London – Fears over the safety of Nora Quoirin grew on Sunday night after it emerged she was barefoot at the time of her disappearance in the Malaysian jungle.
Scotland Yard, the National Crime Agency and Interpol are now involved in the search to find the London schoolgirl.
And Ireland’s police force – Garda Siochana – has sent a liaison officer to Kuala Lumpur to assist, it emerged on Sunday night.
The 15-year-old vanished more than a week ago after arriving at a remote eco-resort with her family for a two-week holiday. Authorities in Malaysia had not found any clues yesterday as the dense terrain search entered its eighth day.
Nora was born with a disorder that means she struggles with everyday tasks. Police are worried how long she can survive in the warm and humid environment, with dangerous animals.
Her family are considering offering a reward for information and the local police have set up a hotline.
Nora had gone to sleep upstairs with her siblings after the family arrived at the 12-acre Dusun resort on August 3.
She was discovered missing by her father Sebastien at around 8am and a downstairs door was wide open.
Sources confirmed she had no shoes with her at the time of her disappearance and she was wearing nightclothes.
The resort is at the foothills of the Titiwangsa Mountains and borders the Berembun Forest Reserve, 39 miles south of the capital Kuala Lumpur.
Nora’s family say it is ‘unthinkable’ that she left on her own, given her vulnerability.
Malaysian police yesterday said they had checked 30 local properties and spoken to the owners of neighbouring resorts, but one nearby proprietor said they had yet to be contacted.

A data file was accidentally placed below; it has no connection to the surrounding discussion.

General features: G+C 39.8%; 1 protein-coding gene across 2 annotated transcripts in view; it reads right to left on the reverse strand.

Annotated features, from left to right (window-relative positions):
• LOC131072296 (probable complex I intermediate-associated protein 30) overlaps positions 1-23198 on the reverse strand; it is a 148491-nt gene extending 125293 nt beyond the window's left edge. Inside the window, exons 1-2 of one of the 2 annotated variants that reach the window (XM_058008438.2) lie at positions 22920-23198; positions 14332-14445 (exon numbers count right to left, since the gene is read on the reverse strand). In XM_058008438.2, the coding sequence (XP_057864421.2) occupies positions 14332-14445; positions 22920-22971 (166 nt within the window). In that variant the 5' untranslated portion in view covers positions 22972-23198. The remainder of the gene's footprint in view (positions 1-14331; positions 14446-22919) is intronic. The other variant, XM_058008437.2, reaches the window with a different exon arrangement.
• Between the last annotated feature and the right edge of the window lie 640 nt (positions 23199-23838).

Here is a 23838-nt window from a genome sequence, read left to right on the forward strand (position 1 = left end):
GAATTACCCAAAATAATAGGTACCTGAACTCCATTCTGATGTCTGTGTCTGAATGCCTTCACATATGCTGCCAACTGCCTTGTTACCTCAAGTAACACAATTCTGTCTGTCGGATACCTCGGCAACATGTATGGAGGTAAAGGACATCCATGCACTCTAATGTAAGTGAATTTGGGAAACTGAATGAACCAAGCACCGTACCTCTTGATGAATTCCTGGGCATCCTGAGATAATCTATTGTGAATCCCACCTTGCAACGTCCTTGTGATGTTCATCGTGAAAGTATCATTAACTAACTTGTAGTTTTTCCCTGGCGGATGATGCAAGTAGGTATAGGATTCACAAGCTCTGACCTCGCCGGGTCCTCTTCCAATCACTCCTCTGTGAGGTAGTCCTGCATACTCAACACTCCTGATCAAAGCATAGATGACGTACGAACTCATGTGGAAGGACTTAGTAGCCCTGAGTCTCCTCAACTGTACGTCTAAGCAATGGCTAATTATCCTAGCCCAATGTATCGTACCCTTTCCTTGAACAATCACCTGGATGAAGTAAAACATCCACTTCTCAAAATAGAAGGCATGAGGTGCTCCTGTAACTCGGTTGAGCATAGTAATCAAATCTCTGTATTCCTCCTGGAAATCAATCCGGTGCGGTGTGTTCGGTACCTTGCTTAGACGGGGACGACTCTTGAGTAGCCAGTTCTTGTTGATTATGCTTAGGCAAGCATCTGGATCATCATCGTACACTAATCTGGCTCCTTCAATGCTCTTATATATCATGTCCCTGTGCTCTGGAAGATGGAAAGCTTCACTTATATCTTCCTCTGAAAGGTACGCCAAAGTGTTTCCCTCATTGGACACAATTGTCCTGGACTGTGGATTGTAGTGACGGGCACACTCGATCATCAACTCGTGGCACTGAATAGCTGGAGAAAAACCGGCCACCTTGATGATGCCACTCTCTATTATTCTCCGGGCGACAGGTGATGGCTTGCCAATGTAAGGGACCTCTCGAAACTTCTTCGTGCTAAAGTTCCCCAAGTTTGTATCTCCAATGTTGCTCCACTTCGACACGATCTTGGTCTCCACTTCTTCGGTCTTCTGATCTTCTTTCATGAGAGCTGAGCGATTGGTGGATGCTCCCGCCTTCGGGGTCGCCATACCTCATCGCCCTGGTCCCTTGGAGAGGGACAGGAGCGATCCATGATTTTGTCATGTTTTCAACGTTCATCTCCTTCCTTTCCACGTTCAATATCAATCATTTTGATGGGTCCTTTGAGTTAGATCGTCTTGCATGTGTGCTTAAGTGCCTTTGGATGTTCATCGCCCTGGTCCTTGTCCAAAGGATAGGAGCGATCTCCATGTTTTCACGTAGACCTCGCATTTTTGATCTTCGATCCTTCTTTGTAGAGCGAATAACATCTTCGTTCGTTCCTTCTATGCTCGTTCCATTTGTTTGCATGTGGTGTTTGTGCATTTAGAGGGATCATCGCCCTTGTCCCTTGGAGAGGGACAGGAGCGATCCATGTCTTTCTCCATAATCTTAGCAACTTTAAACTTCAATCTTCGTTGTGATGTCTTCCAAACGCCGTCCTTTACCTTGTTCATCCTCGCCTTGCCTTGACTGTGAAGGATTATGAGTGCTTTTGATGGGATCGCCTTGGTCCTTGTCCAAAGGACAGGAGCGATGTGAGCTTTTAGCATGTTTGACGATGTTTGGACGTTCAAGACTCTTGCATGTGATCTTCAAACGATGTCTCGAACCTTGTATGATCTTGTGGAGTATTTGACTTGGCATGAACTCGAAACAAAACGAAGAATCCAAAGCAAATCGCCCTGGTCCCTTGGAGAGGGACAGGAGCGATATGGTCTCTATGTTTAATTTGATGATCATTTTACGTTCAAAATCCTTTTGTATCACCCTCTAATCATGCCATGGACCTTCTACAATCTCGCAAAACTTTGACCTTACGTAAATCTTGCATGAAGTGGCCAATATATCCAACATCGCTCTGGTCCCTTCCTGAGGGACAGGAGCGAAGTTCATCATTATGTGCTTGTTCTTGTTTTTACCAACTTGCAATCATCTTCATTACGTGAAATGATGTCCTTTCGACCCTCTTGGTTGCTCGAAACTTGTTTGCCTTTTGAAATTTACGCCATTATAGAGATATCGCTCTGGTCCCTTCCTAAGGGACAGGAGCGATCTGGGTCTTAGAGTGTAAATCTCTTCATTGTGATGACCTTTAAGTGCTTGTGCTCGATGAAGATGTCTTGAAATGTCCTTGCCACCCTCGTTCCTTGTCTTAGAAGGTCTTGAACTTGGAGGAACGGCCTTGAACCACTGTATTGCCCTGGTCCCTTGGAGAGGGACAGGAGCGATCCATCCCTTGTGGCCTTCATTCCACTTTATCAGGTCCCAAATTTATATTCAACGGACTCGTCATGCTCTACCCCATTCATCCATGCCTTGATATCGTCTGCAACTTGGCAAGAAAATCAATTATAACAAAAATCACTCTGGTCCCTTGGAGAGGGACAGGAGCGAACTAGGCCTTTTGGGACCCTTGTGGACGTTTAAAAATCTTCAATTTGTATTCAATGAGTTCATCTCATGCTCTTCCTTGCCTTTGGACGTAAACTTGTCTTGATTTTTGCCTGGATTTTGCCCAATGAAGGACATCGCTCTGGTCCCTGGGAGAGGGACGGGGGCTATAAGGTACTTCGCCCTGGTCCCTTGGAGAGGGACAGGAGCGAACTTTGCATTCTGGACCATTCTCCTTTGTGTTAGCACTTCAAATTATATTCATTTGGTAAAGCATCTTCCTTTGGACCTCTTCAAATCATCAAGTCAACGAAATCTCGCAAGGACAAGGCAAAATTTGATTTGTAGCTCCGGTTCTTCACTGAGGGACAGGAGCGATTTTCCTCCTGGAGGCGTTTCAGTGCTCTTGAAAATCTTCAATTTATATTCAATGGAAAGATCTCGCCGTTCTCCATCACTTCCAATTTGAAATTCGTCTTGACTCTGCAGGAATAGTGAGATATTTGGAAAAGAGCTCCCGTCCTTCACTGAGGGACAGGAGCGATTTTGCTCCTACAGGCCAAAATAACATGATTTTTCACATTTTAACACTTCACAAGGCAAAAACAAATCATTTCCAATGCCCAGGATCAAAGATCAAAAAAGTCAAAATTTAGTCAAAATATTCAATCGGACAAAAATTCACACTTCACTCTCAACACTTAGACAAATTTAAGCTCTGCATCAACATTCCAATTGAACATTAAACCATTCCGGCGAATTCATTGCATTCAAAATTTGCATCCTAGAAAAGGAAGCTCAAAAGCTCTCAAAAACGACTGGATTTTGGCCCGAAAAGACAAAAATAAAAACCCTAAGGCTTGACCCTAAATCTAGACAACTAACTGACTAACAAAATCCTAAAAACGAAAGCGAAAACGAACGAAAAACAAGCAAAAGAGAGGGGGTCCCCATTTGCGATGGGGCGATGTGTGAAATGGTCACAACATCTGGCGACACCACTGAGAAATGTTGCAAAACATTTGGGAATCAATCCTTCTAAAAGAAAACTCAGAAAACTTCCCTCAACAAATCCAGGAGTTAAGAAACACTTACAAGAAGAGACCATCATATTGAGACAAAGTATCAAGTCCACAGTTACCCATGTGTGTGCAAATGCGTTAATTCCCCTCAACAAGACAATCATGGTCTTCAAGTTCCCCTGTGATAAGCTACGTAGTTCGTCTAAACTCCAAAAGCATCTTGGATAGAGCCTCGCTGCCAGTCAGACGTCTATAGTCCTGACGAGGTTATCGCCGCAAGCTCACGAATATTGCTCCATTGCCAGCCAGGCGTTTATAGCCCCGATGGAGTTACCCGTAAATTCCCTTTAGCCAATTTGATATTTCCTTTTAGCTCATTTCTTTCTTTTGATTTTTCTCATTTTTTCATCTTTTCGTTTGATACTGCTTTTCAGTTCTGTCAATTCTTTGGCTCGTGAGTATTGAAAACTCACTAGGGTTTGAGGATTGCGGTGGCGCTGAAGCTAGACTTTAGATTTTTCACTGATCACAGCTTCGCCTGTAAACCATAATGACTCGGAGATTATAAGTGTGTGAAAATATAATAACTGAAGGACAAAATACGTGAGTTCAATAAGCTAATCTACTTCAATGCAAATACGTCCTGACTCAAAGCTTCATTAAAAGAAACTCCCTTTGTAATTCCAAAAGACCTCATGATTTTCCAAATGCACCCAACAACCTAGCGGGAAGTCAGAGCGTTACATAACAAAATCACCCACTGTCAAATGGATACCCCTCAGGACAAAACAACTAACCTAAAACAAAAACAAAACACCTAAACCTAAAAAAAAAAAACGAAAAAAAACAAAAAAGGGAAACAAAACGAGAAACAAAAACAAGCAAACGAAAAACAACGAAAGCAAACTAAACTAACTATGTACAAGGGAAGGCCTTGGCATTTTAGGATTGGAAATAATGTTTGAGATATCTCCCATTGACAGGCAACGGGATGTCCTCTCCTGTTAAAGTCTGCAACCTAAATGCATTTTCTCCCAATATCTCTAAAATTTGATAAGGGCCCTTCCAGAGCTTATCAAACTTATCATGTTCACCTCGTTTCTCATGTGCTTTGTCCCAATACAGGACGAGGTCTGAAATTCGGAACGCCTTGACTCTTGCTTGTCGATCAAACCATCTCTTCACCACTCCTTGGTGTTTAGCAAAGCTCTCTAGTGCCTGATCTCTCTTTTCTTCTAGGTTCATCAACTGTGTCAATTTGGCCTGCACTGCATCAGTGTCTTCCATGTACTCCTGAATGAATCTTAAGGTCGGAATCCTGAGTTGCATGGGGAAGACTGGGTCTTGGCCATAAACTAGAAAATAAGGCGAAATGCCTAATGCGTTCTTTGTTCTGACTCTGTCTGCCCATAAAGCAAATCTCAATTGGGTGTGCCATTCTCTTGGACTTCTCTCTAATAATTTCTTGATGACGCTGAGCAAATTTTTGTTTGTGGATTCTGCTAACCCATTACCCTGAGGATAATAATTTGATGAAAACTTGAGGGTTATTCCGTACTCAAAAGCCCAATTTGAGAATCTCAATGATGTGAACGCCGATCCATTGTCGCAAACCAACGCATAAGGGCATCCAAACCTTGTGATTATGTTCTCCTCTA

Volunteers yesterday handed out 10,000 posters featuring a photo of Nora in Kuala Lumpur and surrounding areas. They were printed by the Lucie Blackman Trust, a missing persons charity that has been working with the family.
As searches continued in the jungle police said they would investigate a report that a truck was heard at 3am on the night that Nora vanished.
The search involved 296 people yesterday, and police will review its scale on Thursday. A source said that authorities could keep the search going for 40 days, given that it concerns a visitor to the country.
Nora’s parents, Meabh and Sebastien Quoirin, appeared on camera on Saturday to thank searchers and beg them not to give up. An exhausted Mrs Quoirin, 45, held back tears as her husband rubbed her arm. She said: ‘We know you’re searching night and day for Nora. We see you working so hard and also praying with us and being with us.
‘To be with us here, it means the world to us. We are so grateful for everything you are doing, everyone who is helping.’
The Irish-French couple, who have lived in London for 20 years, are staying in the resort with their two other children and family members who have flown in to help.
Nora was born with a small brain caused by Patau’s syndrome, limiting her speech, movement and coordination.
Mohamad Mat Yusop, chief of Negeri Sembilan state police where the resort is, yesterday said: ‘We have never had a missing case like this before.’
Nora’s father, a data analysis salesman, met the deputy inspector general of Malaysia’s police force yesterday, who offered his support.